It seems the English league is suffering the same angst as the English electorate that results in protectionism and votes for the UK Independence Party.
The kernel of the argument over the number of foreign players in the Premier League is that it hampers the performance of the English national team. As Gary Neville put it:
Everyone who is supportive of the England national team will have grave concerns over the dwindling numbers of Premier League players that are British.
There are a few ways to come at this argument but it boils down to a protectionist argument with which economists will be very familiar. In fact one of the classic expressions (albeit satirical) of the protectionist approach was in Bastiat's Candlemakers' Petition in 1845. The Greg Dyke/Gary Neville argument seems to be "please keep out these foreign players because they are too good for our guys to get a run. If we could just get a run we'd be better players".
There has been a dramatic increase in the number of foreign players in the Premier League. This year there will be 450 players from outside Britain and Ireland in the Premier league compared to 13 in the inaugural season in 1992/3. Of course the claim that fewer foreign players would improve the performance of the English team begs the question why the English team performed so badly when there were very few foreign players in the top flight of English football.
Leaving aside that obvious flaw in the argument, there is a more fundamental flaw in the argument that clubs should increase the number of home grown players. That is that it is not any business of the clubs how the English team performs. They are answerable to their owners and perhaps to an extent their own fans, not the FA. Managers and clubs should field the strongest possible team they can and whether that includes 11 or no Englishmen can't be a consideration. A club manager will hardly be saved from the sack by leading a team of Englishmen to relegation. And it does seem that there is a relationship between league performance and the number of foreign players.
Each club is required to submit a squad of no more than 25 players, of which a maximum of 17 may be foreign, the balance must be 'home-grown'. A home grown player is one who has been registered with an English or Welsh club for 3 season before he is 21. The graph below shows the percentage of home grown players at the end of the September transfer window and the final points total for the last two full Premier League seasons. It shows a negative relationship between the percentage of home grown players and league performance. The percentage does not include under-21 players who may be entered in a separate list and do not have quotas attached. Also, there is no inference of causality. It is not clear whether better performance leads to less home grown players in the squad or fewer home grown players leads to better performance.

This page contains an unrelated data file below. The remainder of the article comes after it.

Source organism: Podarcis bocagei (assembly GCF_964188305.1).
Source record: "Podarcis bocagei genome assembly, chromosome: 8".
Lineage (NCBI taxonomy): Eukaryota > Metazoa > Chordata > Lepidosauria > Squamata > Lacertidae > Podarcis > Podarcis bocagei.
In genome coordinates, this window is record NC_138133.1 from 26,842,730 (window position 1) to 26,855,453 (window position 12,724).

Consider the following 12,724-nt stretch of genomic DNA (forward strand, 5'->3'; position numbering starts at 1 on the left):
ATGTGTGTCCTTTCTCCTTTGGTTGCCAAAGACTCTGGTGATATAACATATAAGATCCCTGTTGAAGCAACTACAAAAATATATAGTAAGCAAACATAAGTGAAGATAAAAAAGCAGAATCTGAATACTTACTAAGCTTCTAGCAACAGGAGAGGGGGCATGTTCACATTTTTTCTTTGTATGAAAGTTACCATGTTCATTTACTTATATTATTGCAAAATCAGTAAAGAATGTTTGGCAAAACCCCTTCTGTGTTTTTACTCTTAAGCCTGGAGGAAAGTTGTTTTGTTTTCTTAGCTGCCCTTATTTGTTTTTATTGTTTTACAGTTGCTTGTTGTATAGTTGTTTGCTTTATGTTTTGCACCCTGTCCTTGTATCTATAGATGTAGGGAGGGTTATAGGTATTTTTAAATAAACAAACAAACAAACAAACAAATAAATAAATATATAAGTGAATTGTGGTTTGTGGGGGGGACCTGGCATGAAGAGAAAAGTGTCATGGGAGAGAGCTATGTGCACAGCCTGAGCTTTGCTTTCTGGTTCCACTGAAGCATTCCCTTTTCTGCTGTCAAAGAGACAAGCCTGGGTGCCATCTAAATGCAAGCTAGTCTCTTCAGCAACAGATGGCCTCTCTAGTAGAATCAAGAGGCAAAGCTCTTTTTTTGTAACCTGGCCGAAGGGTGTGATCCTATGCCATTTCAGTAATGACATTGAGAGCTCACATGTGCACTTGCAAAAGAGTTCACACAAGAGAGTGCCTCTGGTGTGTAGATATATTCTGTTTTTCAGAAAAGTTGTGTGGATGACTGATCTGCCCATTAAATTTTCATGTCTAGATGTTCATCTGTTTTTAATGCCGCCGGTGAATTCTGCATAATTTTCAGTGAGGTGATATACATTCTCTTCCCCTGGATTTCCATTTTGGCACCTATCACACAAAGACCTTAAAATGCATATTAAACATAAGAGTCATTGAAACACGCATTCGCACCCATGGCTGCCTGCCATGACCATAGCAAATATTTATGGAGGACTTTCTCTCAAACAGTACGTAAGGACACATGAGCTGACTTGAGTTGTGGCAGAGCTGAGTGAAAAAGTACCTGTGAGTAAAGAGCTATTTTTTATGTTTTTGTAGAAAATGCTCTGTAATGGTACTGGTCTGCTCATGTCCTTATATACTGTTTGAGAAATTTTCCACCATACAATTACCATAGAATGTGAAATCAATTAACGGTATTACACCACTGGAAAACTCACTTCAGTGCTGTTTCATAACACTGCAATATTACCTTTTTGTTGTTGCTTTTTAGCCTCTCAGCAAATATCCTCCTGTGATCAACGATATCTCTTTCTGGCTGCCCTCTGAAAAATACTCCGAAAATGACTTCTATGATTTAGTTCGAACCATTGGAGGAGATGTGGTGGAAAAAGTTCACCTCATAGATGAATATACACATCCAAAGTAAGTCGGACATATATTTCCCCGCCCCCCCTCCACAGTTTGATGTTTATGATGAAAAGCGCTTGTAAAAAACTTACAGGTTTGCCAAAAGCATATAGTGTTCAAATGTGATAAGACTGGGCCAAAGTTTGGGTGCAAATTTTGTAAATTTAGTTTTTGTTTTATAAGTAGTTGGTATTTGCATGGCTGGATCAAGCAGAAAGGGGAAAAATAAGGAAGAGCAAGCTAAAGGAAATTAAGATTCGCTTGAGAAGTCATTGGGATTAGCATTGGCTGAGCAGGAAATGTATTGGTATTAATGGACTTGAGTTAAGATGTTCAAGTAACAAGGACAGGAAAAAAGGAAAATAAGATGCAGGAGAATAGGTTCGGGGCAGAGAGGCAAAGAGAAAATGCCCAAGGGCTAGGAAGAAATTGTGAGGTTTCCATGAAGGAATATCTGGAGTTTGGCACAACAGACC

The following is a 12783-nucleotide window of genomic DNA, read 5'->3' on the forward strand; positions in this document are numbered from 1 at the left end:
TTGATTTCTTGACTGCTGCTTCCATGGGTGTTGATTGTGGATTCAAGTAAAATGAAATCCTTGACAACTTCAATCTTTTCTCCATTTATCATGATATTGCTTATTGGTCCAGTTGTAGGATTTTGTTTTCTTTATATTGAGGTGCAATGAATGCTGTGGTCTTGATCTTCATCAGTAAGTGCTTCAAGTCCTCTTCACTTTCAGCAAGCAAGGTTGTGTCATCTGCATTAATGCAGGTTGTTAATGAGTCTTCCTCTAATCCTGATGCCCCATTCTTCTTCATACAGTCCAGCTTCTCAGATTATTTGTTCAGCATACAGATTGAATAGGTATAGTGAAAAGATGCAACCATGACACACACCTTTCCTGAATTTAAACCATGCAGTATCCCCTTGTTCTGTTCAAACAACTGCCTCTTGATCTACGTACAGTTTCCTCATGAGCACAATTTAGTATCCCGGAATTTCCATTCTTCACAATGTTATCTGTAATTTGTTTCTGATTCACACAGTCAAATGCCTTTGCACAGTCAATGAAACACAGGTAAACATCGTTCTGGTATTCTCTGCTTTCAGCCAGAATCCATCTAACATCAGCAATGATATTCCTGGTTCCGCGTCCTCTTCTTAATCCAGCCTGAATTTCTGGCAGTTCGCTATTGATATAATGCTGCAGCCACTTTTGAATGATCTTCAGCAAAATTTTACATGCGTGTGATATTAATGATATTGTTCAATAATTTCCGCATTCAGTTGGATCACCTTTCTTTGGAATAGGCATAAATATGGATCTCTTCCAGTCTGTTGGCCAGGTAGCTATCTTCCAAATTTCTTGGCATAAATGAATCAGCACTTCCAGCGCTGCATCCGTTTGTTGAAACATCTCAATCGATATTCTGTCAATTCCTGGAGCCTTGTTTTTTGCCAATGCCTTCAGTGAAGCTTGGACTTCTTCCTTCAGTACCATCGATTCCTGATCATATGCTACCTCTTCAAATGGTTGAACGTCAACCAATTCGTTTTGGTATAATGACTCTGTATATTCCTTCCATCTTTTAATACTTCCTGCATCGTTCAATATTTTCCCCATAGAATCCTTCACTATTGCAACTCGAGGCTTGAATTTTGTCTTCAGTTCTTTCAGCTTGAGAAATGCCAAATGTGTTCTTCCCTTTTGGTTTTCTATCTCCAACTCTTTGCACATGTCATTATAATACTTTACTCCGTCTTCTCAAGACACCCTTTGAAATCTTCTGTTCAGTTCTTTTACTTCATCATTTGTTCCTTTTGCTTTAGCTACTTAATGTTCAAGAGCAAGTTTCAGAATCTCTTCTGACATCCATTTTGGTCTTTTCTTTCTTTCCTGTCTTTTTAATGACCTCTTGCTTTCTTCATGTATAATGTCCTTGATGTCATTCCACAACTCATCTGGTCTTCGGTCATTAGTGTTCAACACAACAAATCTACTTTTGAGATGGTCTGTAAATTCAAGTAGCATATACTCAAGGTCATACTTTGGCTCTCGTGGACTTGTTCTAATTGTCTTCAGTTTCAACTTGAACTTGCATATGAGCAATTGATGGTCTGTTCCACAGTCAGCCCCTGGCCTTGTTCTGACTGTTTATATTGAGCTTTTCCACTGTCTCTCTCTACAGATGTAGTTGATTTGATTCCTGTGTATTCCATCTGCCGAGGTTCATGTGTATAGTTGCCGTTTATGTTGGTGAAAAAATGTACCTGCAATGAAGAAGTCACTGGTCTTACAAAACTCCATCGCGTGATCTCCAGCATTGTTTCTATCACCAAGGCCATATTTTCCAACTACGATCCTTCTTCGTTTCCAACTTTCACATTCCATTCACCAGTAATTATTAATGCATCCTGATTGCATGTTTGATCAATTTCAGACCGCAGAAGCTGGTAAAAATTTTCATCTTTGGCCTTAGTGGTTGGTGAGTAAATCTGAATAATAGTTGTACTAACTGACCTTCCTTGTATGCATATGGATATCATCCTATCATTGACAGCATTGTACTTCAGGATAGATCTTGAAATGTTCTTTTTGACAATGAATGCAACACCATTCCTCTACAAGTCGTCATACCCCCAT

A second consideration in the number of non-home grown players may be the nationality of the manager of a club. A foreign manager may be more inclined to sign foreign players or to be more aware of foreign players that fit his system. Gary Neville hinted at this in a recent article. The graph below shows the percentage of home grown players for each club in the Premier League for the last two full seasons (so most clubs appear twice). The clubs in red had a foreign manager (meaning not British or Irish) at the start of that season (only one club switched from an English manager to a foreign manager between the two seasons - that was Tottenham Hotspur who appointed Andre Villas Boas to replace Harry Redknapp).
So the upshot is that if the FA wishes to limit foreign players it may be easier to do so by limiting foreign managers. Though why they would want to reduce the quality of their product that sells across the globe without any evidence that it might improve the national team performance is not clear to me. In fact, part of the success of the Premier League is due to it's popularity around the world and that is possibly due to the presence of players from around the
The Premier League has benefited from globalisation. It would be retrograde to adopt a protectionist policy to player recruitment.